Recently, Kyle Lusignea and Sarah Hartman joined us in the studio to discuss the University’s chapter of Engineers without Borders.
Kyle Lusignea, a senior Chemical Engineering major, is president of UD’s chapter of Engineers without Borders (EWB-UD), and Sarah Hartman is a project manager on the group’s Philippines project and a junior Environmental Engineering major. We discussed some of their recent projects, the process by which they approach problems, and some of the challenges they face.
We discussed EWB-UD’s two active projects, one in Malawi and one in the Philippines. The project in Malawi was started a few years ago, and it’s goal is to address water quantity in a community in Malawi. Wells, which are the primary source of water, often go dry and get contaminated, so students use resistivity testing to search for more underground aquifers. The Philippines project, which began more recently, focuses on water quality. Water contamination has become a problem in the Philippines because of the porous nature of the limestone on which many communities sit. Contaminants can easily spread throughout the water table which makes access to clean water nearly impossible.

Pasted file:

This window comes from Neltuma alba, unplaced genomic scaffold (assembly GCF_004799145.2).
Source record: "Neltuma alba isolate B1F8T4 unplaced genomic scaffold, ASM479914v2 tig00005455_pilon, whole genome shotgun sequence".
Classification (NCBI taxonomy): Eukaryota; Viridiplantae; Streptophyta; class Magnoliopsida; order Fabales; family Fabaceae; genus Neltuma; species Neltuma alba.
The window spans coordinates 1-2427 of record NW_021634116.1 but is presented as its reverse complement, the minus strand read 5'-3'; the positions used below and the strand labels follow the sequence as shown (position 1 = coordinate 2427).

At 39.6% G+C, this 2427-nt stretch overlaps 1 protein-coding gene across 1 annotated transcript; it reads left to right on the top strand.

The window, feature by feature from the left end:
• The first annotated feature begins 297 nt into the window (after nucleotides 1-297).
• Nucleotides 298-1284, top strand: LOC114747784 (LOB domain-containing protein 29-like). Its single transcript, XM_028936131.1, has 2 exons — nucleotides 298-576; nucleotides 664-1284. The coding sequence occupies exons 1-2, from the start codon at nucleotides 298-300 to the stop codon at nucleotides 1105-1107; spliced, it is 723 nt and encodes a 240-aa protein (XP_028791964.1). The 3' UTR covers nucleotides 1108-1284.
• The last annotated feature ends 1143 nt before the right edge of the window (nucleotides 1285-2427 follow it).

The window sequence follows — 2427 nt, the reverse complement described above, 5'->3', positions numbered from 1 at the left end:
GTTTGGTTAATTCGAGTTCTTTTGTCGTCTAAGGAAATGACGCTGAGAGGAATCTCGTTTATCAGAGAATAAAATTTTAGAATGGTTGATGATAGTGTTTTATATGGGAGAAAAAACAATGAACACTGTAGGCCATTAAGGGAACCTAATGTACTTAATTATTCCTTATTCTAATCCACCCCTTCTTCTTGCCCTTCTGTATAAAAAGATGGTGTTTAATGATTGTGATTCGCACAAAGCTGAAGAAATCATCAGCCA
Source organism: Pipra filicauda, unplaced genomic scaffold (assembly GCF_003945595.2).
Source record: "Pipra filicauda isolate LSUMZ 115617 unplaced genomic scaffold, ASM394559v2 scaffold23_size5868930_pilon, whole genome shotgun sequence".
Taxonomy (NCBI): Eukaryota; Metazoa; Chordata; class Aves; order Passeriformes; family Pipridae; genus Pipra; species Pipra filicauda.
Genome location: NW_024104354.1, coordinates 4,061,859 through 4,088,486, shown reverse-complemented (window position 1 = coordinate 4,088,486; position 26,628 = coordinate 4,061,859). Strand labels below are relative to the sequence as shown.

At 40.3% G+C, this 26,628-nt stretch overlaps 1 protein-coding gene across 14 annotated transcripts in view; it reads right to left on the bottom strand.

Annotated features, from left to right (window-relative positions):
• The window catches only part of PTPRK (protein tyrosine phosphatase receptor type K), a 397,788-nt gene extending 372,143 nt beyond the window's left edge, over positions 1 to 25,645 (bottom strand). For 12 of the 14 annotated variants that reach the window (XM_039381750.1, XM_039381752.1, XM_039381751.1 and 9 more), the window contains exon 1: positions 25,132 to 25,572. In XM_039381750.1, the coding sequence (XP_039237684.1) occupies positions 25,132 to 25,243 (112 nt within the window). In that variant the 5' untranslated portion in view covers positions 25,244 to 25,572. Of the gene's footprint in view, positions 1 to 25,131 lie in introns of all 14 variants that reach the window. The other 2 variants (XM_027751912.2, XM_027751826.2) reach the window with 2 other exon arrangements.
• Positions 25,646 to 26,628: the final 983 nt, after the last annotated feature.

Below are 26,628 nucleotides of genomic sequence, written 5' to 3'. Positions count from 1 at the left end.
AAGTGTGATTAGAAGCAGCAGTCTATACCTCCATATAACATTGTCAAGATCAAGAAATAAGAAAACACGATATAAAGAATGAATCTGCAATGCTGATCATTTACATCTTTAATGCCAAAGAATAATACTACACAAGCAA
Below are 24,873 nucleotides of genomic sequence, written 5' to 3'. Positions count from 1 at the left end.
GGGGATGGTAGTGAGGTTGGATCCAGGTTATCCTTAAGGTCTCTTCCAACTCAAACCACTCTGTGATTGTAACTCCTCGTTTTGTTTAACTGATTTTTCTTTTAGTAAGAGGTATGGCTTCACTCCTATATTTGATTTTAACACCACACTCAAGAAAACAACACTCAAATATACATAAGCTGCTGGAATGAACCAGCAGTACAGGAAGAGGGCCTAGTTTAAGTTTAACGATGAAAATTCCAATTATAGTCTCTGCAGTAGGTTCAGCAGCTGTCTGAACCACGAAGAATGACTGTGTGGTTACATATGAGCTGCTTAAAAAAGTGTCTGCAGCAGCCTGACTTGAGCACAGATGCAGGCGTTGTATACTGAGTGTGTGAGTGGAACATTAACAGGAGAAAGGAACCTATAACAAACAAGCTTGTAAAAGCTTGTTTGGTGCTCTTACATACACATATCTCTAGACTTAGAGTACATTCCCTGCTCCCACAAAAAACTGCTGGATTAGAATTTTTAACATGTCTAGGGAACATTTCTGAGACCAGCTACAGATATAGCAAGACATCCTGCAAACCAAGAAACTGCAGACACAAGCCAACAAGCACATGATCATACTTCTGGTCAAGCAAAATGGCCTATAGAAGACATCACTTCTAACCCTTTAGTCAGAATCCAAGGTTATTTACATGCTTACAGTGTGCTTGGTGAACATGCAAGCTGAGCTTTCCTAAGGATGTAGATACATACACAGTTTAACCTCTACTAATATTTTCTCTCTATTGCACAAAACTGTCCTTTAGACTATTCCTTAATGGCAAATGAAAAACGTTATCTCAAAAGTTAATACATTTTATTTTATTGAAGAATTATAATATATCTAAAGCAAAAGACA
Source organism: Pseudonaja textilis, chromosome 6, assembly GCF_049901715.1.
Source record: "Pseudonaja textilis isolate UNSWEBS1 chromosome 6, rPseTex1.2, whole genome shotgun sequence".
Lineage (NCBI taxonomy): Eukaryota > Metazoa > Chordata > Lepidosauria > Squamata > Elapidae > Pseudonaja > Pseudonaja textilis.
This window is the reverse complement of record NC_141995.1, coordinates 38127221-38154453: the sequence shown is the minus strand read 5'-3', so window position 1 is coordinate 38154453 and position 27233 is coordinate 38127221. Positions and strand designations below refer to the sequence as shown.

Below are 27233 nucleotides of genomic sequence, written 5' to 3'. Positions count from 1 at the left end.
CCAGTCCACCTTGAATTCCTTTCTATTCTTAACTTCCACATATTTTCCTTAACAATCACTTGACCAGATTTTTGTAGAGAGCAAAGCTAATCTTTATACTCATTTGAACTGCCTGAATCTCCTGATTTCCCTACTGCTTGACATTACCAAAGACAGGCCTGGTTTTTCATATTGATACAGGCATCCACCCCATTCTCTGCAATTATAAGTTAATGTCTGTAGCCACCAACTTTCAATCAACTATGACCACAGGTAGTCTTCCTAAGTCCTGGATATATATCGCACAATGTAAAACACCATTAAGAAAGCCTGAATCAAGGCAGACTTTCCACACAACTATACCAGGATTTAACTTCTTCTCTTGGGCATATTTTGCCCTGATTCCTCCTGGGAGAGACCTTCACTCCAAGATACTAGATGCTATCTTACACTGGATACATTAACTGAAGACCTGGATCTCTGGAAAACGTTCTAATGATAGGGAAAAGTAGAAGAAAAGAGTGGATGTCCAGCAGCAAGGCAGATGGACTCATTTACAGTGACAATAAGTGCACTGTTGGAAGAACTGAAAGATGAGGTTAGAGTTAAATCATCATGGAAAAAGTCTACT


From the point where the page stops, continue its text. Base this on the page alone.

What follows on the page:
In addition, we discussed some of the human and social aspect of these projects. EWB recognizes that their projects do not exist in a vacuum, so they are sensitive to the political impact of their projects. A project could give an edge to one community which could fuel rivalries between other communities. They invite students of all backgrounds, not just engineers, to join Engineers without Borders.
Kyle Lusignea and Sarah Hartman from Engineers without Borders
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